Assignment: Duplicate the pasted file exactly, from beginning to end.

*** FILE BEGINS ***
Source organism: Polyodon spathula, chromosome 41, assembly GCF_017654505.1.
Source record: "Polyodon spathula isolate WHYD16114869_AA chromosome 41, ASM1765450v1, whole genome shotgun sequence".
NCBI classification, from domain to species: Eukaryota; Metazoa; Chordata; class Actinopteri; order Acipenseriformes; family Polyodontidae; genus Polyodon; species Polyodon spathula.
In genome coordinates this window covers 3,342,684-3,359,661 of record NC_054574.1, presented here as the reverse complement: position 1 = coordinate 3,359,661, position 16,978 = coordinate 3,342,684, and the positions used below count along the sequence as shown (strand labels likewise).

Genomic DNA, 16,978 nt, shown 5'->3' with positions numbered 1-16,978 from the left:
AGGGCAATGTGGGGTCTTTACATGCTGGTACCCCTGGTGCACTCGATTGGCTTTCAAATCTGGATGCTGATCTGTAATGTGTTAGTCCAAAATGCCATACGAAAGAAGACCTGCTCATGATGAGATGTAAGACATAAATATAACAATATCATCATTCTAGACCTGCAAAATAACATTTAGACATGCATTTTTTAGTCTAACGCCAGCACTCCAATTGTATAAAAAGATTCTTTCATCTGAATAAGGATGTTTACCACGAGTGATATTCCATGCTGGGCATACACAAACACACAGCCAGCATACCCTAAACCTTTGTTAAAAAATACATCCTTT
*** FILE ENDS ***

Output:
Source organism: Polyodon spathula, chromosome 41, assembly GCF_017654505.1.
Source record: "Polyodon spathula isolate WHYD16114869_AA chromosome 41, ASM1765450v1, whole genome shotgun sequence".
NCBI classification, from domain to species: Eukaryota; Metazoa; Chordata; class Actinopteri; order Acipenseriformes; family Polyodontidae; genus Polyodon; species Polyodon spathula.
In genome coordinates this window covers 3,342,684-3,359,661 of record NC_054574.1, presented here as the reverse complement: position 1 = coordinate 3,359,661, position 16,978 = coordinate 3,342,684, and the positions used below count along the sequence as shown (strand labels likewise).

Genomic DNA, 16,978 nt, shown 5'->3' with positions numbered 1-16,978 from the left:
AGGGCAATGTGGGGTCTTTACATGCTGGTACCCCTGGTGCACTCGATTGGCTTTCAAATCTGGATGCTGATCTGTAATGTGTTAGTCCAAAATGCCATACGAAAGAAGACCTGCTCATGATGAGATGTAAGACATAAATATAACAATATCATCATTCTAGACCTGCAAAATAACATTTAGACATGCATTTTTTAGTCTAACGCCAGCACTCCAATTGTATAAAAAGATTCTTTCATCTGAATAAGGATGTTTACCACGAGTGATATTCCATGCTGGGCATACACAAACACACAGCCAGCATACCCTAAACCTTTGTTAAAAAATACATCCTTT